That’s the advice of Barbara Pollack, a 40-year veteran of dealing and collecting small watercolor portraits on paper. Modest these portraits may be, but if they were assessed in dollars per square inch, they’d be among the most highly valued paintings in today’s market. They were popular for a short period early in the nineteenth century, in those years before 1839, when the daguerreotype sounded the death knell for the art of the “likeness” of America’s middle classes.
The itinerant artists who painted these highly collectible portraits had traveled throughout the Northeast, some venturing as far south as Virginia, and others into upper New York State. Their paintings, so in demand in the 1820s and 1830s, suddenly fell out of favor as the new “art” of photography swept across the nation. They remained in the shadows until the 1970s when they began once again to garner major public attention.
“In 1974, the Art Institute of Chicago presented Three New England Watercolor Painters, a traveling exhibition organized and catalogue written by Esther Sparks, the curator of Prints and Drawings, in collaboration with pioneering collectors Gail and Norbert Savage,” Ron Bourgeault, of Northeast Auctions, told us. “The painters were Joseph H. Davis, (also known as “Left handed Davis” because he inscribed one of his paintings “left/hand painter”), J.A. Davis, and J. Evans. Another key impact on the market was a series of auctions at Sotheby’s, which offered a number of masterpiece watercolors from the collection of Edgar William and Bernice Chrysler Garbisch.” According to longtime dealer David Schorsch, the 1970s was a great time to start a collection. “The preeminent collector at that time was Ralph Esmarian,” he said “and I believe the most expensive portrait he purchased was about $40,000, a full length Ruth and Samuel Shute, of a boy. Today such an image would conservatively bring a half million dollars.”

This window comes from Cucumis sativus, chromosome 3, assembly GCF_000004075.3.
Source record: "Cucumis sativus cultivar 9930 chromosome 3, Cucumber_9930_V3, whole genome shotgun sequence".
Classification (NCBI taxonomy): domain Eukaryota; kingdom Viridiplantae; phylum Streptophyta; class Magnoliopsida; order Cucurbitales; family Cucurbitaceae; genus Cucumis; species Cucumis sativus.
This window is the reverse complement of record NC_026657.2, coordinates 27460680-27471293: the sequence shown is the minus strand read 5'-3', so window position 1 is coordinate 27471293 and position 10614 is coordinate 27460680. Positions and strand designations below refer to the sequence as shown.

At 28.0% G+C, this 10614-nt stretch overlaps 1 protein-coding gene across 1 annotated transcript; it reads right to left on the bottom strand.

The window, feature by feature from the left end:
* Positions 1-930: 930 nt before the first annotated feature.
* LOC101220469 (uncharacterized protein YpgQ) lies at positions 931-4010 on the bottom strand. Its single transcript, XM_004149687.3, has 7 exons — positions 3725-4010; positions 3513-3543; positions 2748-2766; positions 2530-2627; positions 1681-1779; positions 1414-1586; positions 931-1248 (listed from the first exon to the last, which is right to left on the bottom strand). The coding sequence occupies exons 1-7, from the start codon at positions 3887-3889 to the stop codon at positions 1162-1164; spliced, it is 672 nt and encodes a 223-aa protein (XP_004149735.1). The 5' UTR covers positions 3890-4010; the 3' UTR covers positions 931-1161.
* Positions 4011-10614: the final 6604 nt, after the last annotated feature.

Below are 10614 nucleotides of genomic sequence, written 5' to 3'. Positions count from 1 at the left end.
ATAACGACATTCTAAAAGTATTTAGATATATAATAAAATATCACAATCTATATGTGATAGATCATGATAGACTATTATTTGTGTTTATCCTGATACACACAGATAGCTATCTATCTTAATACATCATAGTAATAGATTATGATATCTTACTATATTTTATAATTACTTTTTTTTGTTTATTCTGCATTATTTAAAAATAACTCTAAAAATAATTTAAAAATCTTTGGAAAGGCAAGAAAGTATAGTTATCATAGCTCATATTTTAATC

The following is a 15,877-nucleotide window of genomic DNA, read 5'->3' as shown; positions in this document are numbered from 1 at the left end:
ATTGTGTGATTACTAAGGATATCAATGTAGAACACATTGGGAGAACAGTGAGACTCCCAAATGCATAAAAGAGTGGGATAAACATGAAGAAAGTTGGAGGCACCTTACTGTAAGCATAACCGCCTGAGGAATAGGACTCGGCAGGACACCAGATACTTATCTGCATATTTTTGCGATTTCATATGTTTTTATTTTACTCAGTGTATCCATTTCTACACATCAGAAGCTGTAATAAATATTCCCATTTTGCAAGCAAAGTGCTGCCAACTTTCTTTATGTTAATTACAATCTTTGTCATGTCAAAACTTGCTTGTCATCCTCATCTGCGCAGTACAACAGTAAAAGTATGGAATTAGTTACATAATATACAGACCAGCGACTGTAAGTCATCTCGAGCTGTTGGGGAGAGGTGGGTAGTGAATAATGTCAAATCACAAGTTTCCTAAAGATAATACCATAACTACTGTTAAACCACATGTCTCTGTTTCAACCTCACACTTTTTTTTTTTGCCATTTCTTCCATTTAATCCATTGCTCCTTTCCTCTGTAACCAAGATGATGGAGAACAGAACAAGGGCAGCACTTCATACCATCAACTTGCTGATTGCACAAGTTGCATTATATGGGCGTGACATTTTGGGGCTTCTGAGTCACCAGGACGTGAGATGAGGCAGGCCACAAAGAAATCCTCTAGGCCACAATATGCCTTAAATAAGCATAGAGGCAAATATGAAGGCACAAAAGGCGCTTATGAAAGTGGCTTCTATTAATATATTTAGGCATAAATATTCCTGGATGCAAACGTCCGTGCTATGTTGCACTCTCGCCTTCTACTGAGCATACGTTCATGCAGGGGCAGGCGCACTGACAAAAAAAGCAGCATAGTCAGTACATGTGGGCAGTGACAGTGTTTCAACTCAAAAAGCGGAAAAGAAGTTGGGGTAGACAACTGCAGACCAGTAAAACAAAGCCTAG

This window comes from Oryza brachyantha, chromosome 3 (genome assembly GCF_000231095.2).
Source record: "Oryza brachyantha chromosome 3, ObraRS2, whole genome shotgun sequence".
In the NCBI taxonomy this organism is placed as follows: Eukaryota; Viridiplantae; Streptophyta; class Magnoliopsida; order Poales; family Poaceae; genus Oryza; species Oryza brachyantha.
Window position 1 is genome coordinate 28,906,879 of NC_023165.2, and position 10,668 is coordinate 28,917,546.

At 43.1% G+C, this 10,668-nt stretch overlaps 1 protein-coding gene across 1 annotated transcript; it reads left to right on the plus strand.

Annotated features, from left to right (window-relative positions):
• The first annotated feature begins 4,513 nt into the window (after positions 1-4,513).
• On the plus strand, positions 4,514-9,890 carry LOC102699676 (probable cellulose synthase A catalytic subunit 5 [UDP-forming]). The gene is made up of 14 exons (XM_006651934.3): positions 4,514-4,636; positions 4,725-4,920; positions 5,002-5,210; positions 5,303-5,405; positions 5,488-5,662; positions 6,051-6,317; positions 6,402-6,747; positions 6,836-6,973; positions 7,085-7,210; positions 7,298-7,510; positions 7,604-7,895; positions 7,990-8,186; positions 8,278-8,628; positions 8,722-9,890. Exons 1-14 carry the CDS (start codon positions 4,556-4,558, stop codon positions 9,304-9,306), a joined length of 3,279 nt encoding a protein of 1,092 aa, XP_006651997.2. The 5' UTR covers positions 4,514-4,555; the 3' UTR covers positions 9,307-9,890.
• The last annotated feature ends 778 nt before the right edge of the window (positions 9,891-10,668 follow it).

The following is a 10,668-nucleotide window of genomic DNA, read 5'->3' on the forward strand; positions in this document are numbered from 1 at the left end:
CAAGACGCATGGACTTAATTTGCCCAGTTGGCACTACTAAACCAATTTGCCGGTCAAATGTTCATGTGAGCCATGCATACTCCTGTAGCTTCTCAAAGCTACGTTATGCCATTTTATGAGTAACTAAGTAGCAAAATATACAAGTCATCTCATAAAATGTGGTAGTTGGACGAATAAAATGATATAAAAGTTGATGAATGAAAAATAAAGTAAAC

That’s not to say that all watercolors have escalated in quite the same way. Condition, now a critical factor, was less important in those early days of collecting, and much was still to be learned about the artists. In a hot market that shows no signs of cooling, however, how does someone who wants just one fine piece decide what’s good – and what’s not so good? What makes one nineteenth-century watercolor on paper worth $2,000 and another worth $200,000?
To answer the question, we interviewed some experts, selected some recent auction highlights, and put together this gallery of the good and the great.
Author’s Note: Experts interviewed included Martha Hamilton, Skinner, Inc.; Ron Bourgeault, Northeast Auctions; Ron Pook, Pook & Pook; and the dealers Patrick Bell, David Schorsch, David Wheatcroft, and Barbara Pollack. All prices include buyer’s premium.
People & Places
American Folk Art Museum, 45 West 53rd Street, New York NY 10019 (212) 265-1040, www.folkartmuseum.org.
New York State Historical Association, The Farmers’ Museum, P.O. Box 800, Cooperstown, NY 13326 (607) 547-1400, www.nysha.org.
The Rufus Porter Museum, PO Box 544, Bridgeton, ME 04009 (207) 647-2828, www.rufusportermuseum.org.
Olde Hope Antiques, Inc., Patrick Bell, P.O. Box 718, New Hope, PA 18938 (215) 297-0200, www.oldehope.com.
David Wheatcroft Antiques, David Wheatcroft, 26 West Main Street, Westborough, Massachusetts 01581 (508) 366-1723, www.davidwheatcroft.com.
David Schorsch & Eileen Smiles, David Schorsch, 358 Main Street South, Woodbury, CT 06798 (203) 263-3131,
Frank & Barbara Pollack American Antiques & Art, Barbara Pollack, 1214 Green Bay Road, Highland Park, Illinois 60035 (847) 433-2213.